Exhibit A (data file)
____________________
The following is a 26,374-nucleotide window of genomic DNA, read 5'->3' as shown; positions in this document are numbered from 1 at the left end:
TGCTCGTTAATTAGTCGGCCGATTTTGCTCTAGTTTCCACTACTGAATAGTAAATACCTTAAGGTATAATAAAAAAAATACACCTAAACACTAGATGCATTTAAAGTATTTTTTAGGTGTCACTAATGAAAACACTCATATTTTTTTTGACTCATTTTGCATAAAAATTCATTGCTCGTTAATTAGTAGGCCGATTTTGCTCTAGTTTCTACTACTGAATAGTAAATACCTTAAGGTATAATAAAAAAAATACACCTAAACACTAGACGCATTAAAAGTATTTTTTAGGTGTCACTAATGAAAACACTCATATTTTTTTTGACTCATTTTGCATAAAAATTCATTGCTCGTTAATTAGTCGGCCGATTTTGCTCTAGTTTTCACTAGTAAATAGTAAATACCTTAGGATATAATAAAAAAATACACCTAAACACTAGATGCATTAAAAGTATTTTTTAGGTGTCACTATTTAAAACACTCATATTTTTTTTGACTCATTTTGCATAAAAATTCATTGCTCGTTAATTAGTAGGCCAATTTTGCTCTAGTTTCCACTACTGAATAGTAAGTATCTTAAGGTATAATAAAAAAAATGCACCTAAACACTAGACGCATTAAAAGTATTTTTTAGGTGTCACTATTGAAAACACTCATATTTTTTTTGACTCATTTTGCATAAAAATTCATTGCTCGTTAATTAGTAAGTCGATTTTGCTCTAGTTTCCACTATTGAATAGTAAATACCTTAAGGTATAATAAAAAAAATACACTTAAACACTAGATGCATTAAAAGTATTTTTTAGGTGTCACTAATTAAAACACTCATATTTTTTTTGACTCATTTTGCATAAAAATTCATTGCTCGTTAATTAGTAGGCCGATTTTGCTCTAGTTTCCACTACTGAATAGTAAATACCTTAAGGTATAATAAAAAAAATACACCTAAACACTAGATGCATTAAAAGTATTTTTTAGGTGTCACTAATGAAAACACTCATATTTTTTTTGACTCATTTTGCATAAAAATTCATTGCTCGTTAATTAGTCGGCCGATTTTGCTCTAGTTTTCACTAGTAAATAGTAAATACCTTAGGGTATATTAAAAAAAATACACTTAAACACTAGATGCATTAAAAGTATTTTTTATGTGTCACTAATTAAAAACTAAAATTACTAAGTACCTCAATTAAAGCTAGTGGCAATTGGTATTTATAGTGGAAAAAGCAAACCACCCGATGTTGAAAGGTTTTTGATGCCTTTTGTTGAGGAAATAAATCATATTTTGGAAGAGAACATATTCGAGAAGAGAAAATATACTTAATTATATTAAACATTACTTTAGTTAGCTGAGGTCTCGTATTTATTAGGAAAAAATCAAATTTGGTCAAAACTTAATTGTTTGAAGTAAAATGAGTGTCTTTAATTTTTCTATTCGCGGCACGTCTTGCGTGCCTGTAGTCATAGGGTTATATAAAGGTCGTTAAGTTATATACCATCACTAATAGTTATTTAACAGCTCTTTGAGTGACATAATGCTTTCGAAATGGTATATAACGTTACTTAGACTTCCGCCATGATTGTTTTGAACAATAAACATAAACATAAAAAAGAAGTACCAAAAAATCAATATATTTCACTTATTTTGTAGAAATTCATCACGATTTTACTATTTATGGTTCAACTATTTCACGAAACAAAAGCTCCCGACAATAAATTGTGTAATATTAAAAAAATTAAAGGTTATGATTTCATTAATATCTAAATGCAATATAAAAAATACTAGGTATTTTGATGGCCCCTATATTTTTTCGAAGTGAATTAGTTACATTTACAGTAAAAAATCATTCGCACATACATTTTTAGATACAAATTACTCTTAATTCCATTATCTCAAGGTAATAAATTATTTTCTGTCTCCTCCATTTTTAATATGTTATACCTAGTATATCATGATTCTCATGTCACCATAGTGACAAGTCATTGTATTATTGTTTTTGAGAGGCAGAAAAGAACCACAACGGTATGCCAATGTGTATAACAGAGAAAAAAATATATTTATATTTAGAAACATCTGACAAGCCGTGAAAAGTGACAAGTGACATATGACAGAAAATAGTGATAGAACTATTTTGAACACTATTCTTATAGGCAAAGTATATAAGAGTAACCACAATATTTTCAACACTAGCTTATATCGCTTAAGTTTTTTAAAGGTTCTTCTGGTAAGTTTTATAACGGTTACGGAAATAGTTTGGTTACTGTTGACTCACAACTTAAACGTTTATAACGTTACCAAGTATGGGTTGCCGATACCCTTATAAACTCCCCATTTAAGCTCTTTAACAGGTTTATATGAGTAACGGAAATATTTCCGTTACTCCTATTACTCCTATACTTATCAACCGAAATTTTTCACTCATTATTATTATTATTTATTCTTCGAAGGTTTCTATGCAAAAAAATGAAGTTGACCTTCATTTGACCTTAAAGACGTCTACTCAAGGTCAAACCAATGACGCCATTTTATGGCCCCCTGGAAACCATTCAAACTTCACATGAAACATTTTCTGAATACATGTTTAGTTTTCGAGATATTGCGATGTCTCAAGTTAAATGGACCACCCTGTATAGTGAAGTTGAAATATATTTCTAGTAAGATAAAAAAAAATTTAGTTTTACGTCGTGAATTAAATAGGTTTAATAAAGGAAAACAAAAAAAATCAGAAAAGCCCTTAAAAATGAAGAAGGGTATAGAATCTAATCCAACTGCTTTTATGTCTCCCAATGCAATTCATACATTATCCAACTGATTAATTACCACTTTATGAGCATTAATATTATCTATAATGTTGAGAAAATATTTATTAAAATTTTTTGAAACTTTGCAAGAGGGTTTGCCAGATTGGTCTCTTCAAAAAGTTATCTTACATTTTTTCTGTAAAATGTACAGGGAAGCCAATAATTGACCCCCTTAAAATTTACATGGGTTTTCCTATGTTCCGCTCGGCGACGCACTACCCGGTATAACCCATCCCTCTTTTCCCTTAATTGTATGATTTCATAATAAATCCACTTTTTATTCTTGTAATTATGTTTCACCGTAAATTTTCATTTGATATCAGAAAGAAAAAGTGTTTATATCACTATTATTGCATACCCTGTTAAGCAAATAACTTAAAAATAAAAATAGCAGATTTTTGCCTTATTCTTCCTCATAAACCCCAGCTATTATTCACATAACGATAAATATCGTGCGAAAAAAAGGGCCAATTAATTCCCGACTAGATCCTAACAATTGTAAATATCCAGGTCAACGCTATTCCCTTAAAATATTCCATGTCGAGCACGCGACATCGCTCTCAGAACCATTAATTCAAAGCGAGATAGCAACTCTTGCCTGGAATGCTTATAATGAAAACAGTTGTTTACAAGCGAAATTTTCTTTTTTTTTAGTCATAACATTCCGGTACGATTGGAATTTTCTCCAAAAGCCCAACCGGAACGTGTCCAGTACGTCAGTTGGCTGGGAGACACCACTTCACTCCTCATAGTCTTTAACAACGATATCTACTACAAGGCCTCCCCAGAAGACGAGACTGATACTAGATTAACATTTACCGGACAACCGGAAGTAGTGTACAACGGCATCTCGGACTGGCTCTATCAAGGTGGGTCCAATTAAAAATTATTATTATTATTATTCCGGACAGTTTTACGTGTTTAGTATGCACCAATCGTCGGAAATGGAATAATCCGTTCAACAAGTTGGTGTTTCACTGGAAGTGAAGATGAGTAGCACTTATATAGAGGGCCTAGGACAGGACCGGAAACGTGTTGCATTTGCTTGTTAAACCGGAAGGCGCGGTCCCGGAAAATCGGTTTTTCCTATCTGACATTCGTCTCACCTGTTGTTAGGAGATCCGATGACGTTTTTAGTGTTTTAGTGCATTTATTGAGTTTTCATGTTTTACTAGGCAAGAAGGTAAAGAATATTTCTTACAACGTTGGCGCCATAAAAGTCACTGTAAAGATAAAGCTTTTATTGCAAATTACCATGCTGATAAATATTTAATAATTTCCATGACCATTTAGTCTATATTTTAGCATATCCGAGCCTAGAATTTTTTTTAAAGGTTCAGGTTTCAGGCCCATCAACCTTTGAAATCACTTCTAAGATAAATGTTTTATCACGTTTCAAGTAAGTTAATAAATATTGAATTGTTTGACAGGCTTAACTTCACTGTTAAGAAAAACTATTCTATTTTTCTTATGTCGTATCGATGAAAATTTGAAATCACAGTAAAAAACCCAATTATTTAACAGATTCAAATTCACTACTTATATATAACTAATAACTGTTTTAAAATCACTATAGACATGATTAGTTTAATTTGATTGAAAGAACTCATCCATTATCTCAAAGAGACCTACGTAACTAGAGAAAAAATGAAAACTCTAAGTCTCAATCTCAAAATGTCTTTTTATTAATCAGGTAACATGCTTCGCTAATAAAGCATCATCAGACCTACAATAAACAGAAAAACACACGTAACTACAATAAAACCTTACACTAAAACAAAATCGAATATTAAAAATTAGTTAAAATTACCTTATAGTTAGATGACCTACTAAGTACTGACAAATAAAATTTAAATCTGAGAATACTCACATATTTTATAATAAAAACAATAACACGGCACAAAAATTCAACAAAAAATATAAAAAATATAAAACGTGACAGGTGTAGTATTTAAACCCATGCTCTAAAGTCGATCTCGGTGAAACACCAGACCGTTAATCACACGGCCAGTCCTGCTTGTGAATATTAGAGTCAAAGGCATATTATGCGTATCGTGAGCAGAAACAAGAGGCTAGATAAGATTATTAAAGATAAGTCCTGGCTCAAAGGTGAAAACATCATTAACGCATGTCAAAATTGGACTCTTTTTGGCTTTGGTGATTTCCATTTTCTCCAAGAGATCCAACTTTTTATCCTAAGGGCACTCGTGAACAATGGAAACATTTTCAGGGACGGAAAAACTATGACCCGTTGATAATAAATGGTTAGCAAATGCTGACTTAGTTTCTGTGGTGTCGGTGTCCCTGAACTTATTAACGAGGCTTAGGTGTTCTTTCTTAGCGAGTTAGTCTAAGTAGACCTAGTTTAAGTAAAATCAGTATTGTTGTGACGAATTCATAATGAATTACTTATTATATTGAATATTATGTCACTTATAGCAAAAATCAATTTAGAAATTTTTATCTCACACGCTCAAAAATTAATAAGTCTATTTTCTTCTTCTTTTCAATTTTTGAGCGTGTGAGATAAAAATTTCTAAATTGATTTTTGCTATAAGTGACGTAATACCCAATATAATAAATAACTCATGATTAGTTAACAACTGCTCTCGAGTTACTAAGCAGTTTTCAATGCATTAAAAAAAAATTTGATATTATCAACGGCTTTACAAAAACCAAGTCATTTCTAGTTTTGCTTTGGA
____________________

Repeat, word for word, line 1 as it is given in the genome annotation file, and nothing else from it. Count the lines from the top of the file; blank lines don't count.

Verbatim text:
The following is a 26,374-nucleotide window of genomic DNA, read 5'->3' as shown; positions in this document are numbered from 1 at the left end: